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272IBA
845IDEA
105IDEAL
112IDIOT
140IDO
131IGLESIA
82IGNORO
79IGUAL
69IKON
81ILITCH
160ILIUCHA
272ILL
134ILLNESS
172ILUSHA
101ILYITCH
71IMAGE
60IMAGINACION
188IMAGINE
99IMAGINED
93IMBECIL
148IMMEDIATELY
67IMMENSE
73IMPATIENCE
61IMPATIENT
67IMPATIENTLY
172IMPORTA
72IMPORTANCE
98IMPORTANCIA
158IMPORTANT
106IMPORTANTE
145IMPOSIBLE
194IMPOSSIBLE
108IMPRESION
68IMPRESSED
154IMPRESSION
79IMPULSE
64INCAPABLE
75INCAPAZ
108INCIDENT
62INCLINO
600INCLUSO
371INDEED
78INDIGNACION
94INDIGNATION
62INDISPENSABLE
83INFANCIA
89INFINE
116INFLUENCE
83INFORMATION
96INFORMED
73INJURED
70INMOVIL
91INNOCENT
60INQUIETA
95INQUIETUD
83INQUIRED
62INQUIRY
108INSIST
178INSTANCE
141INSTANT
170INSTANTE
114INSTANTLY
126INSTEAD
89INSTRUCCION
214INSULT
64INSULTING
71INTELIGENCIA
97INTELIGENTE
75INTELLIGENCE
70INTELLIGENT
101INTENCION
76INTEND
84INTENSE
107INTENTION
106INTENTLY
79INTERES
177INTEREST
95INTERESTED
114INTERESTING
68INTERIOR
76INTERRUMPIO
127INTERRUPTED
88INTERVIEW
1021INTO
79INTORNO
63INTRIGUE
77INVALID
84INVITED
82IRA
104IRE
61IRRESISTIBLE
68IRRITABLE
64IRRITATED
161ISN
347ITS
137ITSELF
1296IVAN
562IVANOVITCH
925IVANOVNA
78IZQUIERDA

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1. Dostoevsky. The Insulted and Injured (English. Униженные и оскорбленные). Part III. Chapter X
Входимость: 1. Размер: 48кб.
Часть текста: To B. 's, in Great Morskaya." "A restaurant?" I asked with some hesitation. "Yes, why not? I don't often have supper at home. Surely you won't refuse to be my guest?" "But I've told you already that I never take supper." "But once in a way doesn't matter; especially as I'm inviting you. . ." Which meant he would pay for me. I am certain that he added that intentionally. I allowed myself to be taken, but made up my mind to pay for myself in the restaurant. We arrived. The prince engaged a private room, and with the taste of a connois- seur selected two or three dishes. They were expensive and so was the bottle of delicate wine which he ordered. All this was beyond my means. I looked at the bill of fare and ordered half a woodcock and a glass of Lafitte. The prince looked at this. "You won't sup with me! Why, this is positively ridiculous! Pardon, mon ami, but this is. . . revolting punctiliousness. It's the paltriest vanity. There's almost a suspicion of class feeling about this. I don't mind betting that's it. I assure you you're offending me." But I stuck to my point. "But, as you like," he added. "I won't insist. . . . Tell me, Ivan Petrovitch, may I speak to you as a friend?" "I beg you to do so." "Well, then, to my thinking such punctiliousness stands in your way. All you people stand in your own light in that way. You are a literary man; you ought to know the world, and you hold yourself aloof from everything. I'm not talking of your woodcock now, but you are ready to refuse to associate with our circle altogether, and that's against your interests. Apart from the fact that you lose a great deal, a career, in fact, if only that you ought to know what you're describing, and in...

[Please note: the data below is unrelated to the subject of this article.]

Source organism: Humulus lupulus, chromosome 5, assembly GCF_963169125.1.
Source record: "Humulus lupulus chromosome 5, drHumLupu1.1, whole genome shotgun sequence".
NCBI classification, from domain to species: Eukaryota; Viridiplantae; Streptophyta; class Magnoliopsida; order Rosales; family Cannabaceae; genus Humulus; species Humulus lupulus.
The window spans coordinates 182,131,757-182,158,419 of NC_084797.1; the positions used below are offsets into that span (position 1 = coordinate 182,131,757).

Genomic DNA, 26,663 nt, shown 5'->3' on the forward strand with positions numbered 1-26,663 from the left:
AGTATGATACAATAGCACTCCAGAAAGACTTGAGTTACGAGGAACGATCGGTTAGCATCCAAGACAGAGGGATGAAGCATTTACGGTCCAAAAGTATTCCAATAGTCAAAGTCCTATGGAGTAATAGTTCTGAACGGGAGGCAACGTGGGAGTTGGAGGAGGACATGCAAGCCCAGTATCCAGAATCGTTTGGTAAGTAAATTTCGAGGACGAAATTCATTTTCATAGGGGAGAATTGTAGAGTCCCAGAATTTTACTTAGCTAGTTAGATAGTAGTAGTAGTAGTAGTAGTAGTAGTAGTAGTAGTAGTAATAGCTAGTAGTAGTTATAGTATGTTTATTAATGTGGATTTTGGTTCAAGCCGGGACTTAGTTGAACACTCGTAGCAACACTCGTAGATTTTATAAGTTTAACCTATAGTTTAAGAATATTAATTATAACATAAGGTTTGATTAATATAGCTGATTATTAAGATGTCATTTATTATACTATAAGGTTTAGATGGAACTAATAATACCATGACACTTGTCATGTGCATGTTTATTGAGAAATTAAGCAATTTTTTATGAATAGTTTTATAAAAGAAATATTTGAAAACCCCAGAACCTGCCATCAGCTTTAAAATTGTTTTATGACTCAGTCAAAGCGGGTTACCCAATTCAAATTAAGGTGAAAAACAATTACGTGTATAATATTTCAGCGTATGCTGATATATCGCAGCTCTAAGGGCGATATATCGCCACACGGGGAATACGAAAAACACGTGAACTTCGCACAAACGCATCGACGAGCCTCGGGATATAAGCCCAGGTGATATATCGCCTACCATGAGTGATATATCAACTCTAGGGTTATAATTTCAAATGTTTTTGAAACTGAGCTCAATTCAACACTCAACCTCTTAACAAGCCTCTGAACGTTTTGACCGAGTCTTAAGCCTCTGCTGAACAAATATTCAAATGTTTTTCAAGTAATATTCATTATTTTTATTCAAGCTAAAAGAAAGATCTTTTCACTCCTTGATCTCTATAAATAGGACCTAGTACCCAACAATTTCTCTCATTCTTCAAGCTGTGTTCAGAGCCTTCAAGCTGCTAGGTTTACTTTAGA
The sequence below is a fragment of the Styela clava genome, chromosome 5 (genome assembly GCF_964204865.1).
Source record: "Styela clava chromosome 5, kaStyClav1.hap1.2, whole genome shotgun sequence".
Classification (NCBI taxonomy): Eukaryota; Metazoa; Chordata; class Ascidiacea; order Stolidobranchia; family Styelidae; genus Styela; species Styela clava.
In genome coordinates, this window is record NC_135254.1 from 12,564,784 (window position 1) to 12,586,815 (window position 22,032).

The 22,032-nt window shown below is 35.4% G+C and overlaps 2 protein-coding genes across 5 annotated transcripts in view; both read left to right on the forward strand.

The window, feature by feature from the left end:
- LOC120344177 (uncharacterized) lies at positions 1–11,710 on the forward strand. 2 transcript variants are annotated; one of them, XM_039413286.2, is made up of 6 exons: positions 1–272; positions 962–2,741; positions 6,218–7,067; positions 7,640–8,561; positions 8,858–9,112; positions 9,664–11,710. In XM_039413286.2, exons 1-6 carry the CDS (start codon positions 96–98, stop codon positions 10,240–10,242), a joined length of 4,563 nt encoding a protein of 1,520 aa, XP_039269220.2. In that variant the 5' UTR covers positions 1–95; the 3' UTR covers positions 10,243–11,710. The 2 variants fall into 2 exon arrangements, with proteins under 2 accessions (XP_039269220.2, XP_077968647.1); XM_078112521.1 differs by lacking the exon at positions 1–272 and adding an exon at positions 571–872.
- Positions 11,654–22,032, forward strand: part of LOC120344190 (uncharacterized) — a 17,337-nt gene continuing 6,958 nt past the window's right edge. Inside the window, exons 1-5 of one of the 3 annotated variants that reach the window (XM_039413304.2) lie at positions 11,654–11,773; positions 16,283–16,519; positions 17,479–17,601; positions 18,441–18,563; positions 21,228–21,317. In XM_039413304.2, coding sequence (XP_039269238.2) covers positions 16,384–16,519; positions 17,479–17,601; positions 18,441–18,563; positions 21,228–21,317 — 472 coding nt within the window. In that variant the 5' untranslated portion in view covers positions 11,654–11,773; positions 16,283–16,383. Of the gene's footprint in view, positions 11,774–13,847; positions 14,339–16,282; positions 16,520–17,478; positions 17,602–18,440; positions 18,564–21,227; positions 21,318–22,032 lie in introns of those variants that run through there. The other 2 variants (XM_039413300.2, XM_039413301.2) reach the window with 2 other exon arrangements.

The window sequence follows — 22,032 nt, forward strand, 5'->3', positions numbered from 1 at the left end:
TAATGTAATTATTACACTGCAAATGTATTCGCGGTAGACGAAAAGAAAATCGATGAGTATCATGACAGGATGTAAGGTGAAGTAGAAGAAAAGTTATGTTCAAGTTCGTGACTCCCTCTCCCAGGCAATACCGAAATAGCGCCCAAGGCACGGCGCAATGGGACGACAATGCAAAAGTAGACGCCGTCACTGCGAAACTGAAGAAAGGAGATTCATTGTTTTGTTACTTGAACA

2. Dostoevsky. The Brothers Karamazov (English. Братья Карамазовы). Part IV. Book XII. A Judicial Error. Chapter 2.Dangerous Witnesses
Входимость: 1. Размер: 24кб.
Часть текста: episode, which occurred before the final speeches, and undoubtedly influenced the sinister and fatal outcome of the trial. I will only observe that from the first moments of the trial one peculiar characteristic of the case was conspicuous and observed by all, that is, the overwhelming strength of the prosecution as compared with the arguments the defence had to rely upon. Everyone realised it from the first moment that the facts began to group themselves round a single point, and the whole horrible and bloody crime was gradually revealed. Everyone, perhaps, felt from the first that the case was beyond dispute, that there was no doubt about it, that there could be really no discussion, and that the defence was only a matter of form, and that the prisoner was guilty, obviously and conclusively guilty. I imagine that even the ladies, who were so impatiently longing for the acquittal of the interesting prisoner, were at the same time, without exception, convinced of his guilt. What's more, I believe they would have been mortified if his guilt had not been so firmly established, as that would have lessened the effect of the closing scene of the criminal's acquittal. That he would be acquitted, all the ladies, strange to say, were firmly persuaded up to the very last moment. "He is guilty, but he will be acquitted, from motives of humanity, in accordance with the new ideas, the new sentiments that had come into fashion," and so on, and so on. And that was why they had crowded into the court so impatiently. The men were more interested in the contest between the prosecutor and the famous Fetyukovitch. All were wondering and asking themselves what could even a talent like...
3. Dostoevsky. The Brothers Karamazov (English. Братья Карамазовы). Part IV. Book XII. A Judicial Error. Chapter 14.The Peasants Stand Firm
Входимость: 1. Размер: 17кб.